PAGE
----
As we have seen so far video games have inspired many individuals to get creative, and embark on their own personal projects that showcase their talent. Daniel Lambie is a professional musician but he is also known for his powerful metal renditions of many video game titles.
Daniel Lambie grew up in a tiny fishing village called Crail which is located east of Fife Scotland. Because it was such a small community, Lambie said he was desperate to get away and move into a city. Once he finished high school he moved to the country’s capital city of Edinburgh, to study Sound Engineering. Lambie started playing guitar when he was 14 years old, and was always fascinated by studio recording so he jumped at the chance to further that.
When Lambie is not playing or writing music he spends most of his time playing video games or going to see live music performances. A lot of his friends perform in bands so he tries to catch as many local gigs as he can.
Learning to play guitar was no easy task especially since Lambie didn’t take guitar lessons, and he would spend 3 to 4 hours just practicing.
“My mom bought me the music books for Nirvana’s “Nevermind“, System of a Down’s “Toxicity” and Nickleback’s “Silver Side Up”. So I spent all my time trying to learn every song! I would always be looking up music online to learn too. I never took any actual lessons for guitar so I relied on learning other people’s songs to teach myself how to play full stop. Once I started getting into full on metal my practice time increased. Just hours and hours of me playing Metallica badly. I don’t do much deliberate practice as much anymore though. Nowadays if I’m playing guitar it’s usually because I’m either writing music or recording a new cover,” He explained.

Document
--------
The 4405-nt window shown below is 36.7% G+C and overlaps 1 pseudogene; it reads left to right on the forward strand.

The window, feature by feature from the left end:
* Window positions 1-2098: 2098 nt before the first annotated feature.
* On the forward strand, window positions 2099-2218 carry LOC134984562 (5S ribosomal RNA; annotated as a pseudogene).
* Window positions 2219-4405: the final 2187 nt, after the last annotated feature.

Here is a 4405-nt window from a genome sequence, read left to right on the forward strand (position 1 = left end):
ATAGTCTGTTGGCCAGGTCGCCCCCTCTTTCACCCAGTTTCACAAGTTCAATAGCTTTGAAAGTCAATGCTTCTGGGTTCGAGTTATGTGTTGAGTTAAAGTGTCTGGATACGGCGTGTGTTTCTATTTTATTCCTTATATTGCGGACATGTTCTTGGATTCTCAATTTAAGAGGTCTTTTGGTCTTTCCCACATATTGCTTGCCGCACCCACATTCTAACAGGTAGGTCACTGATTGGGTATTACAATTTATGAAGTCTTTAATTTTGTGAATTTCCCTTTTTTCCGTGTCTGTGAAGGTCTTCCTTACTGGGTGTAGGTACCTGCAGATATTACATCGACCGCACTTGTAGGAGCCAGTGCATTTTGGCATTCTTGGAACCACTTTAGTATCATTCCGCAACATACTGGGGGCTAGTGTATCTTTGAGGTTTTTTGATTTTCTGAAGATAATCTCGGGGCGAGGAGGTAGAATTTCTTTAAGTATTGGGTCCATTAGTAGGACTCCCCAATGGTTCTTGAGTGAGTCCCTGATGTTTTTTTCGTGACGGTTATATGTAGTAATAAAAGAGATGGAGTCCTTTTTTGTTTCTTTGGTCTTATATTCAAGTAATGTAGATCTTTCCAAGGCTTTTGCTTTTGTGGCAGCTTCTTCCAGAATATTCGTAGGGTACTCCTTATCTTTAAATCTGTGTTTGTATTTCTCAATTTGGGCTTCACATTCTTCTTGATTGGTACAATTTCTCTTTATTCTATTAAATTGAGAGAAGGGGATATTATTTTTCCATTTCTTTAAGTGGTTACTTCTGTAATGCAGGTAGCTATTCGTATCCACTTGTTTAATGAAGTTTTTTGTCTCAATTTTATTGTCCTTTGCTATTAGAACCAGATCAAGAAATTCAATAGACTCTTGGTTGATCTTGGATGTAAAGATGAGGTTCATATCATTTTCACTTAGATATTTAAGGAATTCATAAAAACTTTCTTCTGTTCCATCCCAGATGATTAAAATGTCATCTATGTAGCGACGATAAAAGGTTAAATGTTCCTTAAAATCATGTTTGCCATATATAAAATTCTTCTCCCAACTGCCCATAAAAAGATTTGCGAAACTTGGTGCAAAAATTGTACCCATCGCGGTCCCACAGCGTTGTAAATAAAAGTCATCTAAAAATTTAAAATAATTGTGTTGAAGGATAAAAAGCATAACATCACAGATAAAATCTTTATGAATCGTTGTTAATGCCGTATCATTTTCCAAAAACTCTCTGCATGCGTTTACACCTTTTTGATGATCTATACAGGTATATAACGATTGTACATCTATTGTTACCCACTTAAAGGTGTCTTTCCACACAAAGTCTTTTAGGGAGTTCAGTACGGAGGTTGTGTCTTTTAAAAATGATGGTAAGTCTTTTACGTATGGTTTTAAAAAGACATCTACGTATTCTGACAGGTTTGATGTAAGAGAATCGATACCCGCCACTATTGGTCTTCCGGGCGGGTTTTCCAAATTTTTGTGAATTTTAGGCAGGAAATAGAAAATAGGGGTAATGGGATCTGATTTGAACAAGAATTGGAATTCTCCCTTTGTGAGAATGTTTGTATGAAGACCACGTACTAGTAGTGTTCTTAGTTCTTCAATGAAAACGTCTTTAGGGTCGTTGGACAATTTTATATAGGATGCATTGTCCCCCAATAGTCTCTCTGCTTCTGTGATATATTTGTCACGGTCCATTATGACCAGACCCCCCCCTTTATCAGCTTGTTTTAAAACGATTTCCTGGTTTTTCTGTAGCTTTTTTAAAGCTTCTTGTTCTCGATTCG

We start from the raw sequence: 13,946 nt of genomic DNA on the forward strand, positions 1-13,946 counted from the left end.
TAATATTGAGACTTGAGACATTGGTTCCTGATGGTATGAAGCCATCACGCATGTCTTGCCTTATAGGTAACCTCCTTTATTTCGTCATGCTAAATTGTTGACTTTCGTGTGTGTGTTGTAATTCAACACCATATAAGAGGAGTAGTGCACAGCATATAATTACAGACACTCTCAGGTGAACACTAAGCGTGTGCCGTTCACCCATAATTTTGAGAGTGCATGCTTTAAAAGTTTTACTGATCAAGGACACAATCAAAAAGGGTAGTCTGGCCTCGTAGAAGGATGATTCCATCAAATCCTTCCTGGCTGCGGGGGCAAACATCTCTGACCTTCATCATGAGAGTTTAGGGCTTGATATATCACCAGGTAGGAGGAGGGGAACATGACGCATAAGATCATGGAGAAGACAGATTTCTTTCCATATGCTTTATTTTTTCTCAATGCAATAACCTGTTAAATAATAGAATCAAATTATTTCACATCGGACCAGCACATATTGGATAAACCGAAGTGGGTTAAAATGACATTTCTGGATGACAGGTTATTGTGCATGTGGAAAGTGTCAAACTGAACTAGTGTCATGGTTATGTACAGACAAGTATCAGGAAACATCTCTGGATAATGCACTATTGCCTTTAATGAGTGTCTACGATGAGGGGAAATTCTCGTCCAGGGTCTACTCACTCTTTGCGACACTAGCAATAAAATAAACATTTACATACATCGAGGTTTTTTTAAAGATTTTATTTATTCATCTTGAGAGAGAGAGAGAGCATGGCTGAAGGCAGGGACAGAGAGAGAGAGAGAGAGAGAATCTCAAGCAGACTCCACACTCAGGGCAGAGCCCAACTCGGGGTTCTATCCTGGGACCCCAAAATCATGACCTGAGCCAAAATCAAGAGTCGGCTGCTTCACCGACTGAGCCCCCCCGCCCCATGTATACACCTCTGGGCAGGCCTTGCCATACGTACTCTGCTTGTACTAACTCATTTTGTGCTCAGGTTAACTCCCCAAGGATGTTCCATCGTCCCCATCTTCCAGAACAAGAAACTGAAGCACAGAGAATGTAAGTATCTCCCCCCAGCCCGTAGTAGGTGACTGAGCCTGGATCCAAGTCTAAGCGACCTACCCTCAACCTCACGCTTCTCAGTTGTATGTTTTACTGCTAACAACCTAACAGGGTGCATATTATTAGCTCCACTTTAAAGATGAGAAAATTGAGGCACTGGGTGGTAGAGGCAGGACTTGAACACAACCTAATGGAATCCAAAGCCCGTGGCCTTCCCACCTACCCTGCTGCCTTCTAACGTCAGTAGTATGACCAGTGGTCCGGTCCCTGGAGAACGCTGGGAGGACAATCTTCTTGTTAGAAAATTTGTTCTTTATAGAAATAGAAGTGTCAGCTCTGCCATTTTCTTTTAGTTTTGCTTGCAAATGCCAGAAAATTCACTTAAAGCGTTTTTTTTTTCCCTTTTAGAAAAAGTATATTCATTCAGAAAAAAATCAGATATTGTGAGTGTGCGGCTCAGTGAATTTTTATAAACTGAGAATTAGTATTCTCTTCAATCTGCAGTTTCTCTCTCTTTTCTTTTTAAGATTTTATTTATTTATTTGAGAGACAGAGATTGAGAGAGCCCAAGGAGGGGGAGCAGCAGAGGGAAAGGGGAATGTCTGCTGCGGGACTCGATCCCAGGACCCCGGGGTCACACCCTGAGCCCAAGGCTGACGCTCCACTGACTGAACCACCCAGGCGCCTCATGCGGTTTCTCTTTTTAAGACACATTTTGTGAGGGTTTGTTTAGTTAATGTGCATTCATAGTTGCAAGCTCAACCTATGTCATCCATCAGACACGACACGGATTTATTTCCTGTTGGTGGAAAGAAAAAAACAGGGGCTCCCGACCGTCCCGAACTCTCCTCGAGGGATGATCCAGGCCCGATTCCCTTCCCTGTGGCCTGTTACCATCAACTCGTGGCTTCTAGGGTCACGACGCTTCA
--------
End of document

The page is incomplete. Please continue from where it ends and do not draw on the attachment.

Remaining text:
Eventually all that practice paid off, and at the age of 15 or 16 Lambie began to play in various bands that would become a major part of his music history.
“I joined a punk band called “3 Losers” as a guitarist. We were essentially a Green Day cover band, even our own songs sounded like Green Day covers. The other members were older than me so the band broke off when they all dispersed off to university. A couple of years after that I joined a sort of Emo-rock band called “Blind to the Truth” as a drummer. I’d dabbled with drums so I took it as an opportunity to learn more. We weren’t very productive performers but we wrote a lot of material together. Again college and university commitments meant that band broke up.”
A few years later Lambie joined a band called “Tempest Flight” as a vocalist, and said that he wanted to give it a go even though he had never tried to scream or growl before.